Much has been written about how the crisis in Greece is a preview of what will happen to the U.S. if Washington keeps over-spending (for example, see this video). We have another preview of what’s to come in the United States. This time, it’s from our North. Drudge linked to this Reuters article on the growing problems in the Canadian health care system:

Pressured by an aging population and the need to rein in budget deficits, Canada’s provinces are taking tough measures to curb healthcare costs, a trend that could erode the principles of the popular state-funded system.

Ontario, Canada’s most populous province, kicked off a fierce battle with drug companies and pharmacies when it said earlier this year it would halve generic drug prices and eliminate “incentive fees” to generic drug manufacturers.

British Columbia is replacing block grants to hospitals with fee-for-procedure payments and Quebec has a new flat health tax and a proposal for payments on each medical visit — an idea that critics say is an illegal user fee.

And a few provinces are also experimenting with private funding for procedures such as hip, knee and cataract surgery.

It’s likely just a start as the provinces, responsible for delivering healthcare, cope with the demands of a retiring baby-boom generation. Official figures show that senior citizens will make up 25 percent of the population by 2036.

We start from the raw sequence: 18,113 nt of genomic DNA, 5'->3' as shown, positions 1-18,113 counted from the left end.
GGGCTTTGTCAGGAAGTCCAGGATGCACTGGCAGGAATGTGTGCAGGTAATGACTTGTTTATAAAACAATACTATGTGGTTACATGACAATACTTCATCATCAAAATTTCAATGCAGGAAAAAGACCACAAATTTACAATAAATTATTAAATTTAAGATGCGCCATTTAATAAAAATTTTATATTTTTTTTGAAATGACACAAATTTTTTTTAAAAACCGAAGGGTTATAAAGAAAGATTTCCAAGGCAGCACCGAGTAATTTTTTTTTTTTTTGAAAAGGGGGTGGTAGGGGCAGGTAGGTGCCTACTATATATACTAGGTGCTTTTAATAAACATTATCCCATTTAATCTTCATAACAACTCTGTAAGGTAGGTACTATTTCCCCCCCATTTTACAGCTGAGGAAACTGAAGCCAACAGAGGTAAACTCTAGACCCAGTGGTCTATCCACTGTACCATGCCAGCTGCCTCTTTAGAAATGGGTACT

“There’s got to be some change to the status quo whether it happens in three years or 10 years,” said Derek Burleton, senior economist at Toronto-Dominion Bank.

“We can’t continually see health spending growing above and beyond the growth rate in the economy because, at some point, it means crowding out of all the other government services.

“At some stage we’re going to hit a breaking point.”

When will the U.S. hit the breaking point? The Administration laughably promised that the new health care law would expand insurance coverage to millions and lower costs, without sacrificing quality or resulting in rationing. As we have seen in Massachusetts, that’s just not how it works, which is why Massachusetts’ health care costs are soaring and access to health care is being restricted.  These problems will spread to the rest of the nation as we move toward a Canadian-style health care system.